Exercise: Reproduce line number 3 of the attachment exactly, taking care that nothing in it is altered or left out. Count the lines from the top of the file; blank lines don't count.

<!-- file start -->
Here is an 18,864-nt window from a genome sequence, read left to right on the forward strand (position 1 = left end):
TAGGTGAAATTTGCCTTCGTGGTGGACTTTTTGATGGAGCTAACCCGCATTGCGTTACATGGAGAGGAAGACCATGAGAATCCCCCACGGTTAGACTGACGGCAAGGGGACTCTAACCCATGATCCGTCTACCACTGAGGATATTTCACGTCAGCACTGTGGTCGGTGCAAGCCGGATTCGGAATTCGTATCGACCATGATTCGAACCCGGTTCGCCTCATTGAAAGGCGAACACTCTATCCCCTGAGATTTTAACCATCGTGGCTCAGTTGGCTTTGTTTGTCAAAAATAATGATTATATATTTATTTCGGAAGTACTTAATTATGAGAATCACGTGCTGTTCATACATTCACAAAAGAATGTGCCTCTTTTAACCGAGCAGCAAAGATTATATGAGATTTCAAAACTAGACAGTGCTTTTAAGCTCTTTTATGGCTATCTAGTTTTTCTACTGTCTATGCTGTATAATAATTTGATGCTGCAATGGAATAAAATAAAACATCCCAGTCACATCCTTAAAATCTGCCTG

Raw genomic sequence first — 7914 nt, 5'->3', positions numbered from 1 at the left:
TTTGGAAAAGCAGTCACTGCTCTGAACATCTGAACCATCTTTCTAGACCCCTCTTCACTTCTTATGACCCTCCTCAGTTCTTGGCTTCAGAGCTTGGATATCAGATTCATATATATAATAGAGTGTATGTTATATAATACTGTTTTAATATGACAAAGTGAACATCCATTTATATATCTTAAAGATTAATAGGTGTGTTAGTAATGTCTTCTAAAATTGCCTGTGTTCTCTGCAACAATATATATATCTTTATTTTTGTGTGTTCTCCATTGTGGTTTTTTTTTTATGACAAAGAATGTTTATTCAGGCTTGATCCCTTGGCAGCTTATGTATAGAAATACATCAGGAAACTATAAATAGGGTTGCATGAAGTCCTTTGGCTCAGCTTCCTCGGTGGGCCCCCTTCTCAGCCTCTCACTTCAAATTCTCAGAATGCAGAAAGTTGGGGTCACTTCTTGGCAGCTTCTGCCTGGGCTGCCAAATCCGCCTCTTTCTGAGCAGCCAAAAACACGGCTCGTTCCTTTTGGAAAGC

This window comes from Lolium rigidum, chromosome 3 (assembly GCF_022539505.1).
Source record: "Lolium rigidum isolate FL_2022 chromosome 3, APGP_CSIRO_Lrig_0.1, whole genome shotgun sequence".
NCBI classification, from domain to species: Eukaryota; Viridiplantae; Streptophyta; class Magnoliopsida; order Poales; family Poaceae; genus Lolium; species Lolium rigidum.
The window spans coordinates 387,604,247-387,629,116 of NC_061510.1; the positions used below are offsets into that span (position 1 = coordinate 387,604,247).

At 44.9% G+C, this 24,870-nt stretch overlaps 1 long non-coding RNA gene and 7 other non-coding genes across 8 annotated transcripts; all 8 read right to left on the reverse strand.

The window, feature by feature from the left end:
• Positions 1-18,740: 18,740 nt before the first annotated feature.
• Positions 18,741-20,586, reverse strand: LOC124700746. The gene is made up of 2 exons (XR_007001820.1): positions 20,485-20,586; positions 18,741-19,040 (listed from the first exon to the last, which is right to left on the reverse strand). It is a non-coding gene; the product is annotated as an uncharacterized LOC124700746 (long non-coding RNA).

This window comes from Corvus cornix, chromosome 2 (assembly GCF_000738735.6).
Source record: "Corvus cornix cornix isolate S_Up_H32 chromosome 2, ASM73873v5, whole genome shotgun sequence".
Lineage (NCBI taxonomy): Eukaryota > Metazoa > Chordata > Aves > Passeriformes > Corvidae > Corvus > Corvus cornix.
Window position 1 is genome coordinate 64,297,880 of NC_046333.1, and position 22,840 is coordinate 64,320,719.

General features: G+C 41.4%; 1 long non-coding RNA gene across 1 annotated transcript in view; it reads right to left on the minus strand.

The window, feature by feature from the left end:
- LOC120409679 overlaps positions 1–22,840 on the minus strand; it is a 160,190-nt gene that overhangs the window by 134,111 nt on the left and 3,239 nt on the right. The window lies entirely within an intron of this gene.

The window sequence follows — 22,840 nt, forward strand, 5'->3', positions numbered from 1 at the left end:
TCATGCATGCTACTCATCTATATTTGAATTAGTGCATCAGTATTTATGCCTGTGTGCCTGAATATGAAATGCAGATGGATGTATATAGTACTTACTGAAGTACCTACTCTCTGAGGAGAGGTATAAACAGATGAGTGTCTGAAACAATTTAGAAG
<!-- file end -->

Raw genomic sequence first — 7914 nt, 5'->3', positions numbered from 1 at the left: